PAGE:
Interview

Zen Mantra
I Wonder What It's Like Out There
I Wonder What It's Like Out There, by Zen Mantra
From: How Many Padmes Hum?, (2012)
http://www.undertheradar.co.nz/interview/542/Zen-Mantra.utr

Zen Mantra

Thursday, 22nd November 2012 1:45PM

Zen Mantra is the domain of Australian born, Christchurch based 'bedroom' musician Sam Perry. Formed from the ashes of promising band Pysch Tigers, he released impressive debut album, intriguingly titled, How Many Padmes Hum? via Muzai Records late last month. We caught up with him recently to see how things are going post-release, what's up with the album's name, it's international release and the nurturing musical environment that is Christchurch...

Hey Sam, howís it going?

Good thanks.

How did you first get into making music?

It started as me just learning my favourite songs on guitar, and then once I knew enough chords I just felt a natural urge to write some music of my own.

How did Zen Mantra come about and what led you toward this musical direction?

I was recording my previous bandís album (Psych Tigers), and was starting to really doubt the music I had written, so in-between recording sessions I would write songs on my laptop; experimenting with new sounds that I hadnít previously tried. Something just clicked, so I rolled with it.

Are you involved in any other projects at the moment?

Not really, Zen Mantra drummer/best friend Harry Guy recorded this killer EP under the name ĎHush Houseí. I keep asking him to start playing it live. If that eventually happens Iíll be playing guitar or drums probably.

Christchurch is producing some great music, and always has really - why do you think this is?

Iíve only lived here in Christchurch for the last three years, Iíve lived in Australia for most of my life. Christchurch has been in ruins for most of the time in which Iíve been part of itís music scene, but I can comment on how friendly the scene is, there isnít any elitism or pretension or whatever, not that Iíve encountered anyway. I guess it just means (especially for a young musician such as myself) that you can make mistakes and grow as a musician without having to fear being ostracized from the Ďsceneí. This is going to sound super cheesy, but I wouldnít be the musician I am today without the caring nature of the musicians around me.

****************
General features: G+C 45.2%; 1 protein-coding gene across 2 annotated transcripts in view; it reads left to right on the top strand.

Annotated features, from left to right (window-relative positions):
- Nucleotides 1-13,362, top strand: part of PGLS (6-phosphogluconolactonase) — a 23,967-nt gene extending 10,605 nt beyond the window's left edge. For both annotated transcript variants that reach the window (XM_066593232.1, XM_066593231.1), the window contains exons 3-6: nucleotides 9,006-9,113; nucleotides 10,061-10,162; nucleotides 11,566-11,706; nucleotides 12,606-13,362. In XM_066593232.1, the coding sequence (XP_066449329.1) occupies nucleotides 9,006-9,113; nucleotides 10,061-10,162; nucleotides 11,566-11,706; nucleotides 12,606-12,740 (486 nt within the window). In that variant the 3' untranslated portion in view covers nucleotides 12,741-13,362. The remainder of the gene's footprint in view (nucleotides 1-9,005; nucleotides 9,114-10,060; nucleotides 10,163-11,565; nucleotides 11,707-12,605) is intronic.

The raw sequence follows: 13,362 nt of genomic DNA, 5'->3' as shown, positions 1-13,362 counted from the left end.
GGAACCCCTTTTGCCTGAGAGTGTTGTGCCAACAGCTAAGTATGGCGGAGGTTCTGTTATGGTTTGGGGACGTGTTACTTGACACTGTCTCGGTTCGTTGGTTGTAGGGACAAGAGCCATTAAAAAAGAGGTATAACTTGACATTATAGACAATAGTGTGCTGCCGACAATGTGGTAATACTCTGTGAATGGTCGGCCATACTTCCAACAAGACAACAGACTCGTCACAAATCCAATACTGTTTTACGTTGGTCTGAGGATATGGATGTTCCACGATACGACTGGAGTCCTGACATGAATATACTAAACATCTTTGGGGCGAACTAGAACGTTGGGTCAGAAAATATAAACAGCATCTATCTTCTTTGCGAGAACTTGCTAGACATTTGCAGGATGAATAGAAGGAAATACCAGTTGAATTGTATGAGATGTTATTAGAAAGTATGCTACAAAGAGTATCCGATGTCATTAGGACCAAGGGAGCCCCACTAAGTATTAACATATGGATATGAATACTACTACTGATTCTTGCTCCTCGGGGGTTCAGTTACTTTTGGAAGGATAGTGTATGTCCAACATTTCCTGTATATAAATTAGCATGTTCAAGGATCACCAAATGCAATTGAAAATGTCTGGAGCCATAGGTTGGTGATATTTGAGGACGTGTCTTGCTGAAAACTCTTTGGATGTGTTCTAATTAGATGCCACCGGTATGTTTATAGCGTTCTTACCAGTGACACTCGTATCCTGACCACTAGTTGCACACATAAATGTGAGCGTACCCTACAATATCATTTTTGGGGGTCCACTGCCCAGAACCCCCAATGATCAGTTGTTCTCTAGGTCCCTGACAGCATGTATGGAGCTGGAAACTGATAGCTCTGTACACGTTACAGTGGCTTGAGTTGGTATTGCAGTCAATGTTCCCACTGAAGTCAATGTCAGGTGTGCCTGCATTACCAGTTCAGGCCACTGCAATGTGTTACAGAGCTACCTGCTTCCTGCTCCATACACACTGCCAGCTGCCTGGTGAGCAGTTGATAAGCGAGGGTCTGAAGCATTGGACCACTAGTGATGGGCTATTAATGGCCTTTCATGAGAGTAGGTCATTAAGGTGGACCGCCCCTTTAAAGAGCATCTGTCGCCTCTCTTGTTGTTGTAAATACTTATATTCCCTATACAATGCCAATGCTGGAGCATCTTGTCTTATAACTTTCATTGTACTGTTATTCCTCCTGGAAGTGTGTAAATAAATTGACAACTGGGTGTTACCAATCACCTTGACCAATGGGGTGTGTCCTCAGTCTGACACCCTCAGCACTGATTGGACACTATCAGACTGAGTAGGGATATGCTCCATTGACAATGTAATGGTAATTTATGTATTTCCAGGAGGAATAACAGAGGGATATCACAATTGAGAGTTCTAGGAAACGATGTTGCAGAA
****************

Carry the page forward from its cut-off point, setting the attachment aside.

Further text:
How is the live scene these days?

Pretty abysmal to be honest. There are a few great places to play (Darkroom, Wunderbar, Dux etc.) but the crowds are usually pretty shit. Hopefully thatís not more of a reflection on my band though haha.

What is your writing and recording process....

Whenever a try and write music it tends to just come out sounding like a worse version of what I am listening to at the time. I have to wait for the random moments when my subconscious spits out ideas. That happens quite a lot though, as my mind is thinking Ďmusicí most of the time. When I get one of these ideas I just record it into my laptop as soon as I can, and then try and let the song pour itself out. If it stops coming naturally, I leave it.

Tell us about the new album - whatís the story behind itís name?

I was talking to a guy called Valis, he runs the psychedelic music blog ĎTrip Inside This Houseí. When I was telling him about Zen Mantra (this was right after it was conceived) I mentioned I was having trouble coming up with an album name, he then suggested the name ĎHow Many Padmes Hum?í, basically itís a riff or a take off of the Buddhist chant ĎOm Mani Padme Humí. I thought the title was fitting, one of my primary goals of the album was to put people in a trance, taking them to a different place whilst keeping the catchy elements of pop music.

Was there a particular theme, inspiration or sound you were trying to achieve?